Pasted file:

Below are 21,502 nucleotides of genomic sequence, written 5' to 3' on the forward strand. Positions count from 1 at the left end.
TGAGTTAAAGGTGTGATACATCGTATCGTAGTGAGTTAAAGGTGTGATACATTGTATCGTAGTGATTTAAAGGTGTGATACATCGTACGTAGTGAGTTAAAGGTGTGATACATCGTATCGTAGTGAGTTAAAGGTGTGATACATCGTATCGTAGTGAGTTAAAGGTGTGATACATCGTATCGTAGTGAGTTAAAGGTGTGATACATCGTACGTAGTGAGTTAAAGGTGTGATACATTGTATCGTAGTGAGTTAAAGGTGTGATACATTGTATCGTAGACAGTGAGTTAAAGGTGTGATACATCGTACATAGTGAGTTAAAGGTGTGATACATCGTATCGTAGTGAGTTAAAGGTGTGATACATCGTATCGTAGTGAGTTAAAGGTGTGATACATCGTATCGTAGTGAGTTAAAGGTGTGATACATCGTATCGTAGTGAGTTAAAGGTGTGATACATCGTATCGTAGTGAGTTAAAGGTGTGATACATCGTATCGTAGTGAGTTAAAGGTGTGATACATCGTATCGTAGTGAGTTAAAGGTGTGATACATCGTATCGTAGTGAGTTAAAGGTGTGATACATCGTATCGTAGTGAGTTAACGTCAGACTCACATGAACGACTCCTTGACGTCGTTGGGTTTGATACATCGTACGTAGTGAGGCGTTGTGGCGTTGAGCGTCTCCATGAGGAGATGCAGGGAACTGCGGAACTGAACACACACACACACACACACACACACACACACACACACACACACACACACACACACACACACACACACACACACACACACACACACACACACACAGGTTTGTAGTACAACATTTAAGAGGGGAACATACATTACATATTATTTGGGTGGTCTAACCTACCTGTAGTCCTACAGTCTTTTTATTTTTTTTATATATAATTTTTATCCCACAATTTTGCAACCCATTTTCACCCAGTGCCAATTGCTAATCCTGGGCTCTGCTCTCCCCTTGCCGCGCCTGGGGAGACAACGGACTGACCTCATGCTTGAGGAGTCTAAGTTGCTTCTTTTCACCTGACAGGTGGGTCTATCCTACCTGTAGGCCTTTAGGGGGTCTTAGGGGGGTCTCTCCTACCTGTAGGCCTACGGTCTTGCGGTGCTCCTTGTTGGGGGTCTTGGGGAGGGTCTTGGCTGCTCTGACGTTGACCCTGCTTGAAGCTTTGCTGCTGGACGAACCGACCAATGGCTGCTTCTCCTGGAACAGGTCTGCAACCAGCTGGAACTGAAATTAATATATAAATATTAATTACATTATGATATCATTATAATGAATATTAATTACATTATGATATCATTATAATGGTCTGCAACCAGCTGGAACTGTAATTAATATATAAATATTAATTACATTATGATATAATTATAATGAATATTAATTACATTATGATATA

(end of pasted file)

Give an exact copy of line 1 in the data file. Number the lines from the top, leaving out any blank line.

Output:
Below are 21,502 nucleotides of genomic sequence, written 5' to 3' on the forward strand. Positions count from 1 at the left end.